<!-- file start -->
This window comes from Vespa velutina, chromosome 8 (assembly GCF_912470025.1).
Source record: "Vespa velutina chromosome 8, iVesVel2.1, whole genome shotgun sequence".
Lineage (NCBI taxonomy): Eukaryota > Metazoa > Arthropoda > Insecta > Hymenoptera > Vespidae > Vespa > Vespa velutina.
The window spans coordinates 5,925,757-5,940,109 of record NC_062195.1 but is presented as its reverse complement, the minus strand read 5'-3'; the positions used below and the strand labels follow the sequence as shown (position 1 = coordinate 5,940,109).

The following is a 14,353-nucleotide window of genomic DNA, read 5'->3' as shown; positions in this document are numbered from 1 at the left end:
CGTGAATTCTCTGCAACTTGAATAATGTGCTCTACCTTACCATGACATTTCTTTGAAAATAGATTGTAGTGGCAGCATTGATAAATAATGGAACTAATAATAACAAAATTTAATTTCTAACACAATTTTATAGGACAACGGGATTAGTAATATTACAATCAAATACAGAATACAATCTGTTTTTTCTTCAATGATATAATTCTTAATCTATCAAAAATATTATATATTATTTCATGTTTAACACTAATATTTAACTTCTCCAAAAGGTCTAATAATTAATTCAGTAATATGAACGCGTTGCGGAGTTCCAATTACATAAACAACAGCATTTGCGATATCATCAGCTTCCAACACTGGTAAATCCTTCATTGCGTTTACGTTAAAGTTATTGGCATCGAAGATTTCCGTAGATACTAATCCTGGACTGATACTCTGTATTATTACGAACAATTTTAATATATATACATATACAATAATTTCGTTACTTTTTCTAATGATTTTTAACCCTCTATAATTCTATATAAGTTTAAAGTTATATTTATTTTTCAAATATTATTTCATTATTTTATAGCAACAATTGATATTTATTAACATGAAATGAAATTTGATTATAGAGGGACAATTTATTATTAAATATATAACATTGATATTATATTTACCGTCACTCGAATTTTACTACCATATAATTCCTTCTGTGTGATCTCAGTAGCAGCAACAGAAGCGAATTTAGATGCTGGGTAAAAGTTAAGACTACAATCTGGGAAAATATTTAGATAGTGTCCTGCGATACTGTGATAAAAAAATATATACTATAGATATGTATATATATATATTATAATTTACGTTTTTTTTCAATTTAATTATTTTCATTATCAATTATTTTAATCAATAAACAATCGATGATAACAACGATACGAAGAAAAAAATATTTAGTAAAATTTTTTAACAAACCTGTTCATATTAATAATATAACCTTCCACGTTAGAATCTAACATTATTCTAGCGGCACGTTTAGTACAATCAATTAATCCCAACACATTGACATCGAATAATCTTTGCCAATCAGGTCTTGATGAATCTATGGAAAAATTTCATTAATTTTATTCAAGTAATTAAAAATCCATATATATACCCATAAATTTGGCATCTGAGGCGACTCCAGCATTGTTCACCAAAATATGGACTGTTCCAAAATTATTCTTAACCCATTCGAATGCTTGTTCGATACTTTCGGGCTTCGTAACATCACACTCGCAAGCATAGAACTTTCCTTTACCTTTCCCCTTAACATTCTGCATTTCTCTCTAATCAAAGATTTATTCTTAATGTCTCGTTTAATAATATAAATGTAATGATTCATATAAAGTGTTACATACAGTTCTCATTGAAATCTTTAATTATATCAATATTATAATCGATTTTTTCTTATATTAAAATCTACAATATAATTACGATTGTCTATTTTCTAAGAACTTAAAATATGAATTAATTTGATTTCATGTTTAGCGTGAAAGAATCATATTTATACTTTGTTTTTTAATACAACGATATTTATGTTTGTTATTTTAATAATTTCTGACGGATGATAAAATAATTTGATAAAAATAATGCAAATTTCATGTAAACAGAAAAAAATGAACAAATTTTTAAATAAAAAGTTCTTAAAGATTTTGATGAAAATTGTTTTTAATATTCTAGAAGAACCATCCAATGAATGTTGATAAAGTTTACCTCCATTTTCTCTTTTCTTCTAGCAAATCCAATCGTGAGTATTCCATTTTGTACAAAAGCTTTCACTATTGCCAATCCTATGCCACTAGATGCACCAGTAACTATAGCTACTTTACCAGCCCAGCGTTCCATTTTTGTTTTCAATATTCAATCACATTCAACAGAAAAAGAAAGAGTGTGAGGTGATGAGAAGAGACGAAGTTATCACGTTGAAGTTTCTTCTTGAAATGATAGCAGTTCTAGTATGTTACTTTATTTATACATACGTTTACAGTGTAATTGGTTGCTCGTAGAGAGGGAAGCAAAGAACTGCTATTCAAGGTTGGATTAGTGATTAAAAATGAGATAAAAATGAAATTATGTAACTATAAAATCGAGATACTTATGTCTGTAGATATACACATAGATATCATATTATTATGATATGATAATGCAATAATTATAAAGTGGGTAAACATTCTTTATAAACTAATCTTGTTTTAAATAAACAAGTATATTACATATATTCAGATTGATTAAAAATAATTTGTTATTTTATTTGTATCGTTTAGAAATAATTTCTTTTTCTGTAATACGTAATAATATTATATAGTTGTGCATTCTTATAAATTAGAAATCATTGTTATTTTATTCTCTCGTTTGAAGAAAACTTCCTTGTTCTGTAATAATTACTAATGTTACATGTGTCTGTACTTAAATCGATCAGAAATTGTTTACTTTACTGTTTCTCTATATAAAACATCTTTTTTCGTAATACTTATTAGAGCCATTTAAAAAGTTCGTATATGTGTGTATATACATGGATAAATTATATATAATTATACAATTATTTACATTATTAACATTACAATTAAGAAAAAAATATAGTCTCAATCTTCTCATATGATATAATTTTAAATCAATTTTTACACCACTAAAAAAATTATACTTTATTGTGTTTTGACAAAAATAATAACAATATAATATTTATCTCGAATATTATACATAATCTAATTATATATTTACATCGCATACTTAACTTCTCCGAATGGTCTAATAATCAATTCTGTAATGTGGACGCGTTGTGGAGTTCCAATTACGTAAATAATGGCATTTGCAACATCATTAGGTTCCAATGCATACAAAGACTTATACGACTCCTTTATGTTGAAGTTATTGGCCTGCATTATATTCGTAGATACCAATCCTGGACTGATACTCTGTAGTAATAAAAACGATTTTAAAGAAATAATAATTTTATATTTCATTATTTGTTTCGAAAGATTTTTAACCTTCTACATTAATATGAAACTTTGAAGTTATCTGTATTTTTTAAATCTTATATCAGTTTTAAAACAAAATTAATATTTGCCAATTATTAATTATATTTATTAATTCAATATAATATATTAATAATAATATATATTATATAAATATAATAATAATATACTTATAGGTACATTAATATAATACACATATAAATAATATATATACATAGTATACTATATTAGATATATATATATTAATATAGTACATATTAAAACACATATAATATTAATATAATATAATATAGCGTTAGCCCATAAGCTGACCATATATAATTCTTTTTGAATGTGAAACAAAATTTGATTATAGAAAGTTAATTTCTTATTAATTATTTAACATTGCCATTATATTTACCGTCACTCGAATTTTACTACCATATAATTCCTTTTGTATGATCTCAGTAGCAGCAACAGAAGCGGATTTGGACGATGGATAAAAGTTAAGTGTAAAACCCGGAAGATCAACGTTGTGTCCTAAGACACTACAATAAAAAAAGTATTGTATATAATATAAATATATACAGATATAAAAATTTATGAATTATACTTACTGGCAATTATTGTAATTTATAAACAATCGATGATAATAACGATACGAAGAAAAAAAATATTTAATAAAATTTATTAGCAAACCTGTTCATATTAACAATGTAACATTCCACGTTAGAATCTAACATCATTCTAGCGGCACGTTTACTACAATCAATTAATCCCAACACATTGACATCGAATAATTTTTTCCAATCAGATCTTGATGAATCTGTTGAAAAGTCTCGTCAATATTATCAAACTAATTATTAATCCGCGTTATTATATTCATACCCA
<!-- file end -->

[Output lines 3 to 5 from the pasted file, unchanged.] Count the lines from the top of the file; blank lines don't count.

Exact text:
Lineage (NCBI taxonomy): Eukaryota > Metazoa > Arthropoda > Insecta > Hymenoptera > Vespidae > Vespa > Vespa velutina.
The window spans coordinates 5,925,757-5,940,109 of record NC_062195.1 but is presented as its reverse complement, the minus strand read 5'-3'; the positions used below and the strand labels follow the sequence as shown (position 1 = coordinate 5,940,109).

The following is a 14,353-nucleotide window of genomic DNA, read 5'->3' as shown; positions in this document are numbered from 1 at the left end: